Save the Date: SCUNC 2019 in Nashville


PLEASE SAVE THE DATE! The third Scholarly Communications Unconference, affectionately known as SCUNC, is happening at Vanderbilt University this summer.

When: June 3 – 4, 2019 — Starts 3pm CST Monday, ends 3pm CST Tuesday

Like Orlando in 2015 and Atlanta in 2017, SCUNC 2019 will be a THATCamp-like format, focusing on issues in Scholarly Communication important to attendees.

Registration will be limited to the first 50 ASERL members who register, and the $50 conference fee will be billed by ASERL at a later time.

Watch this space for details on registration, session proposals, and timelines.

See you in Nashville for SCUNC 2019.

Your SCUNC 2019 Planning Committee:

Ellen Ramsey, University of Virginia
Andy Wesolek, Vanderbilt University
Claudia Holland, Mississippi State University
Melanie Kowalski, Emory University
John Burger, ASERL (ex officio)

5 Questions with… Rebekah Kati

r-kati Rebekah Kati, Institutional Repository Librarian, University of North Carolina at Chapel Hill.

This is #13 in our series of get-acquainted posts featuring members of the ASERL Scholarly Communications community.

1. Describe your current scholcomm position.
I am the Institutional Repository Librarian at the University of North Carolina at Chapel Hill. I am one of two repository librarians in my department; I manage the services for the Carolina Digital Repository, which is UNC’s institutional repository, while my boss manages the special collections repository and the overall program. My main initiatives since I started in the position last October have been to create and implement a new data services policy and develop a strategy to identify paywalled content that can be legally imported into the repository. My group is launching a new institutional repository system (maybe by the time you read this!), and I am working with our development team to identify requirements. Once that is complete, I will be writing documentation, training staff, creating new services, identifying improvements and ingesting content into the repository.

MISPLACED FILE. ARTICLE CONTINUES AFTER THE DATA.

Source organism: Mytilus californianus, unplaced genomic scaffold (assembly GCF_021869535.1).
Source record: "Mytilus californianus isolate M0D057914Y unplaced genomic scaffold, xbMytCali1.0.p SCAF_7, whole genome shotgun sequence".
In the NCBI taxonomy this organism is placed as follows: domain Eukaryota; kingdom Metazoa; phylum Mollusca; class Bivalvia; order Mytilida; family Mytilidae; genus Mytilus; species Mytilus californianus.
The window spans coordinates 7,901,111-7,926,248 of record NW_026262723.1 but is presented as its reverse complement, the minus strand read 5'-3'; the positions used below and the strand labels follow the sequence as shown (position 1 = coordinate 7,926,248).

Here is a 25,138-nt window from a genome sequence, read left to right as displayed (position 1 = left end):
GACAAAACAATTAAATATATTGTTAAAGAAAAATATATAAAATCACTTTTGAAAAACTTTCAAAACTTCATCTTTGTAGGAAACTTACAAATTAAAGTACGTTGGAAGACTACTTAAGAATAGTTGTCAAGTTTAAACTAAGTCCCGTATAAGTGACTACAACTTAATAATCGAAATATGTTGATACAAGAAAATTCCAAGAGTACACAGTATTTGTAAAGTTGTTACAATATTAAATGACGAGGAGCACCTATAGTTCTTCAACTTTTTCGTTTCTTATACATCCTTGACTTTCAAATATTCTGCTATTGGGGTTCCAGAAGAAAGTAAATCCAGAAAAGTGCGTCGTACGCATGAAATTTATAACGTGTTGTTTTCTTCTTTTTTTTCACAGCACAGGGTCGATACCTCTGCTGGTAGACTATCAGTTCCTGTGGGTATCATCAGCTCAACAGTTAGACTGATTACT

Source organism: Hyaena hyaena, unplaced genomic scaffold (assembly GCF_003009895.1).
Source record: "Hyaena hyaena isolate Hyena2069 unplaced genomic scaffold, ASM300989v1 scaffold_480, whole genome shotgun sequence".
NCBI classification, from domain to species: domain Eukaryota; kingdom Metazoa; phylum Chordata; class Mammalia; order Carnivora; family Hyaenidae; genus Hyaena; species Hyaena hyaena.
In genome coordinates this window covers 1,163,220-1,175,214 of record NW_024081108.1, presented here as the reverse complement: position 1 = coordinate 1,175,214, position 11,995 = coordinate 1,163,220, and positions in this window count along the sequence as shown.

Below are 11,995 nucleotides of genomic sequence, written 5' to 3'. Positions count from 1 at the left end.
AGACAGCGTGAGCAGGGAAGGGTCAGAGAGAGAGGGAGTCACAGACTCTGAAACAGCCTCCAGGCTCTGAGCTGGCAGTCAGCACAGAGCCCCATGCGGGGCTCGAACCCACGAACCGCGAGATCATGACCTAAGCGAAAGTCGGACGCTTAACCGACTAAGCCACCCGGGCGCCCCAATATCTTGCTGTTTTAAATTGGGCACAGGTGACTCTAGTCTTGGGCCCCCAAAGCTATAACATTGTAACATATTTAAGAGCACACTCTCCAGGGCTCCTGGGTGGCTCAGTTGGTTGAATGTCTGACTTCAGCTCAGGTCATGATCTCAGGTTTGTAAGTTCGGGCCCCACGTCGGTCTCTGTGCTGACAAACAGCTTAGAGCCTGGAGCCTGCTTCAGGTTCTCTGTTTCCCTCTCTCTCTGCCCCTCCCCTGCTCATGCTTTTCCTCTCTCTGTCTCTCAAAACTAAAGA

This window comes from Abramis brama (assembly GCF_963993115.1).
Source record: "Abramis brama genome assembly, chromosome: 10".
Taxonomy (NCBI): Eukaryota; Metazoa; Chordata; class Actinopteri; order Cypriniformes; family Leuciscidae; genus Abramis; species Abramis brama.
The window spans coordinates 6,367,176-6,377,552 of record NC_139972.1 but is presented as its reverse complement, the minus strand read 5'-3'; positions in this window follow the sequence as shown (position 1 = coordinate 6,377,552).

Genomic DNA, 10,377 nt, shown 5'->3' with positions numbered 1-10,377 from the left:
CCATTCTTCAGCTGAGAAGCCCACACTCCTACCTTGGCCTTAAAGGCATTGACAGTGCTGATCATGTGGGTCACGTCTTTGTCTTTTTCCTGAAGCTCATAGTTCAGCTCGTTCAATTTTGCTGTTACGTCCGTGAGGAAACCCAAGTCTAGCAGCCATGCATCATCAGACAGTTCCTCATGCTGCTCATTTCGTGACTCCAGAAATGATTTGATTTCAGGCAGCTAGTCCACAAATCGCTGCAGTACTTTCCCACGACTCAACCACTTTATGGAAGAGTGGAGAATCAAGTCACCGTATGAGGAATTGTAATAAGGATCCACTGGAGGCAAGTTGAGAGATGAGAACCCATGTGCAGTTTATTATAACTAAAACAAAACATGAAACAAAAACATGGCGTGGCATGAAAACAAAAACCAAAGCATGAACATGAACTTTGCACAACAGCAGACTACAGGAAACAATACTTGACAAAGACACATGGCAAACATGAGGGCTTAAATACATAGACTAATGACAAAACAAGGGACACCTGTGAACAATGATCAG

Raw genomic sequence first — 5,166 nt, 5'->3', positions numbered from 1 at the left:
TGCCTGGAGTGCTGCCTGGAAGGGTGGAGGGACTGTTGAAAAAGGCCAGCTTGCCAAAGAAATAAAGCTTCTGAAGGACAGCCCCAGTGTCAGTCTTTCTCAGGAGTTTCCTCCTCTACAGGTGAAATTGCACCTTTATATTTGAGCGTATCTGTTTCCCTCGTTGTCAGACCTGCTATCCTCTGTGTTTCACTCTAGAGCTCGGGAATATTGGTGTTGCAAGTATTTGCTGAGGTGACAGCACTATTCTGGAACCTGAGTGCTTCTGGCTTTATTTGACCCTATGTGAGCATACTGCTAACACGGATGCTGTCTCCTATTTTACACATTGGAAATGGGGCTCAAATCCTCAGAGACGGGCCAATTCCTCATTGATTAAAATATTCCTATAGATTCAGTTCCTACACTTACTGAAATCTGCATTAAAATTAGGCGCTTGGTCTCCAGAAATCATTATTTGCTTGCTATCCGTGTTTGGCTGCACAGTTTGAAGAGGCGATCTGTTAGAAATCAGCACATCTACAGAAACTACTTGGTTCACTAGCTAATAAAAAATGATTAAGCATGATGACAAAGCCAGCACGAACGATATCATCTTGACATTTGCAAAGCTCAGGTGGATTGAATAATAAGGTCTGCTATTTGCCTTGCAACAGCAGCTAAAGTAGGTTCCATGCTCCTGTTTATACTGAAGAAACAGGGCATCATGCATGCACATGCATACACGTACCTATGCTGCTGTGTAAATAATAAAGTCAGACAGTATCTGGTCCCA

2. What attracted you to scholcomm work?
I became interested in digital collections in grad school, while I interned for the Indiana University Digital Library program. Through my coursework, I learned about institutional repositories and thought they were fantastic. Offering free, legal access to scholarly content seemed to me to be a key role for librarians. I accepted my first librarian job because I was supposed to head a repository implementation. Unfortunately, that project didn’t materialize to due budget cuts but I kept looking for opportunities to expand my knowledge and involvement in scholarly communications. As I learned more about open access, licensing and other scholarly communications topics, I became fascinated and wanted to work in a scholcomm position. This led to a job at a university press that was part XML specialist, part digital content project manager and part journals production project manager. While I liked working for a publisher, I was disappointed that there weren’t more opportunities to work on open access projects and I missed the library environment. I’m very excited to take part in both at UNC!

3. What is the most rewarding part of your job?
I’ve always liked fixing things, so working in the repository every day and figuring out solutions to make content available is very rewarding. I also love working with my wonderful colleague Jennifer Solomon, UNC’s Open Access Librarian.

4. If you had a magic wand and could change one thing in the scholcomm ecosystem, what would it be?
Outside of redefining promotion and tenure systems to incentivize open access (which has been noted several times already), I would like to see institutions fund and support scholarly communications initiatives more fully. In libraries, we talk a lot about authors’ labor in the research, authorship and peer review process, but we don’t tend to address academic journal editors’ labor. One reason that editors bring their journals to publishers is that they don’t have the time or inclination to do the copyediting, typesetting, design, online content platform optimization and hosting and marketing that is needed to get their journal an audience. If universities want to take their content back from publishers, they need to provide and fund viable alternatives. That could mean more support for their repository program, library publishing program and university press.

5. If you were NOT a scholcomm librarian, what would you be?
I imagine I would be working as an e-resources or web librarian, since I used to work in those areas.